Kara Lawson is 6-for-6 in coaching the USA women’s 3x3 basketball team. Women’s soccer star Quinn has an important matchup Tuesday against Great Britain that will determine whether the Canadian soccer team advances.
In short, the 15 Duke athletes and coaches participating in the Olympics had a lot to celebrate during the first days of competition. The loudest cheer, however, may have come from an alumnus who watched his daughter take gold.
Here’s a roundup as of end of competition Monday.
Women’s 3x3 Basketball: Duke women’s coach Kara Lawson coached the U.S. women’s team to its closest victory yet, a 21-19 victory over China. The win pushed the team’s record to 6-0 in the round robin competition among the eight teams. Lawson and the U.S are guaranteed a spot in semifinals.
Women’s Basketball: Two Duke alumnae and one current player will face off on Monday as the U.S. takes on Nigeria. Chelsea Gray, ’14, is representing the U.S. while Oderah Chidom, PPS’17, and senior guard Elizabeth Balogun will take the court for Nigeria. The matchup will kick off Olympic competition for both teams. [Tuesday morning update: USA defeated Nigeria 81-72 with Gray scoring six points on 3 of 6 shooting and distributing three assists. For Nigeria, Chidom scored seven points and grabbed four rebounds while Balogun played but didn't score.]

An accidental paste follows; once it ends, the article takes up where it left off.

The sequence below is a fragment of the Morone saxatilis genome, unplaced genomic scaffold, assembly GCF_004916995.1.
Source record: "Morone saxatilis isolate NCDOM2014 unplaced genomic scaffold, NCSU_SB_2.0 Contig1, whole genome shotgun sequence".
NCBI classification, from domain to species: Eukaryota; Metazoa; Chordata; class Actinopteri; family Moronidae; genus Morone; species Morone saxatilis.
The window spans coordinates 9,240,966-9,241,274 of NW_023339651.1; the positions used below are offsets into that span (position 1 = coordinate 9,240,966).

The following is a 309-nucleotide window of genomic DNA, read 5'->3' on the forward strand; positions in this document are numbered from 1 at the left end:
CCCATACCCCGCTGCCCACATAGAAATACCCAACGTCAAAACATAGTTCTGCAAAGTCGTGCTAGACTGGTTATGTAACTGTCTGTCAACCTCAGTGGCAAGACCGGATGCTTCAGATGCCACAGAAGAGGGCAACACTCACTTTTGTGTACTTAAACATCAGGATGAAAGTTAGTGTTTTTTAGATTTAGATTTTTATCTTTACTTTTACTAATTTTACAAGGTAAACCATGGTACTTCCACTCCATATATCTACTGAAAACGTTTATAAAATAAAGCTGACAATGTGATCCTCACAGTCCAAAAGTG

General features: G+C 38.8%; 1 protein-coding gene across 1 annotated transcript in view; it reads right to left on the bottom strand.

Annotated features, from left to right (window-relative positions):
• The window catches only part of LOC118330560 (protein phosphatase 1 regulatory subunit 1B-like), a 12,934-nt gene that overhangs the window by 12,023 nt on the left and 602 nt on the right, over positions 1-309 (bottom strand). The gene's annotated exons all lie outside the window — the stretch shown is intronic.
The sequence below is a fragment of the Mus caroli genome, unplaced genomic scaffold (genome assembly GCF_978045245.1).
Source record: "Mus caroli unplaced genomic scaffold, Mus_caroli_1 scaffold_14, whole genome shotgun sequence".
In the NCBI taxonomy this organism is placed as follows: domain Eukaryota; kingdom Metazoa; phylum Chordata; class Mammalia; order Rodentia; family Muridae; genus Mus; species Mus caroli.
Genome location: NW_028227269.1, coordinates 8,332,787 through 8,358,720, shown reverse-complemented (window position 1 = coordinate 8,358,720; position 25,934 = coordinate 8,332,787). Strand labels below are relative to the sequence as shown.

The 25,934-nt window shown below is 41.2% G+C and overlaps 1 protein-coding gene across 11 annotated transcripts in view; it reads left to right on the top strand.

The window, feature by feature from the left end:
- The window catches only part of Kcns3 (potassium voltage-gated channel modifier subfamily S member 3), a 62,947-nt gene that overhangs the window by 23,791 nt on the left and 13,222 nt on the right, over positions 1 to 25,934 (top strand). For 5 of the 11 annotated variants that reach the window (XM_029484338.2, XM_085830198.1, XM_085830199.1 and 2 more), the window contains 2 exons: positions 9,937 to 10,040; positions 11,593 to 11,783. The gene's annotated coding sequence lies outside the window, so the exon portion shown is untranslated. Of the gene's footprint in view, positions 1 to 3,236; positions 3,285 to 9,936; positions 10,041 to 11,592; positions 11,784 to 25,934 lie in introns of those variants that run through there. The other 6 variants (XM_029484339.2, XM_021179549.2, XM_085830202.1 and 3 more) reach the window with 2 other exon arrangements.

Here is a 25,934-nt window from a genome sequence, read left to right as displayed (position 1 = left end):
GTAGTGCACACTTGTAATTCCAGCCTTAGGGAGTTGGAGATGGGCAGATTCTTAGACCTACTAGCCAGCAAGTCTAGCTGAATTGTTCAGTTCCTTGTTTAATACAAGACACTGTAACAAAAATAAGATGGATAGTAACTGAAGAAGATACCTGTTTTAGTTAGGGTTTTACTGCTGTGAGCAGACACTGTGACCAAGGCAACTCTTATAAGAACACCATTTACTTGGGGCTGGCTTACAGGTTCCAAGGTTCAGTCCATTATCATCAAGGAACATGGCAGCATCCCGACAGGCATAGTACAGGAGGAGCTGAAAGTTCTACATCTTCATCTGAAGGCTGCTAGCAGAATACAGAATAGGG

Women’s Soccer: Former Duke star midfielder Quinn ’17 and Team Canada are in good shape to advance to the medal playoffs in hopes of winning a second Olympic medal in a row. After defeating Chile and tying Japan, Canada must at least draw with Great Britain on Tuesday in the final round robin match to ensure a spot in the playoffs. Quinn came in off the bench in the 61st minute in the victory over Chile to help preserve the 2-1 victory.
Men’s Basketball: Jayson Tatum and Jahlil Okafor will both look to help their teams bounce back from an initial loss with games on Wednesday. Playing for the U.S., Tatum will take on Iran, while Okafor and Nigeria will challenge Germany. Tatum scored nine points in 24 minutes in the opening loss to France. Okafor scored four points in 11 minutes of action against Australia.
Fencing: Lee Kiefer, a medical student in Kentucky who graduated from the University of Notre Dame, became the second American ever to win a gold medal in fencing when she defeated defending champion Inna Deriglazova of Russia 15-13 in the women's foil final.
Kiefer learned the sport from her neurosurgeon father, Steve Kiefer, who captained the Duke men’s fencing team in the mid-1980s. "I just feel so much love and I have so much to give back to everyone,” Keifer said after winning the gold. “My dad pushed me from the beginning. We used to bump heads all the time because we are both so competitive and demand excellence, but here we are. Thank you, dad."
OTHER OLYMPIC STORIES FROM GODUKE
Chelsea Gray: Touch of Gray
Jayson Tatum: Honoring the Jersey
Kara Lawson: 3x3 With Cara
Quinn: At the Tokyo Olympics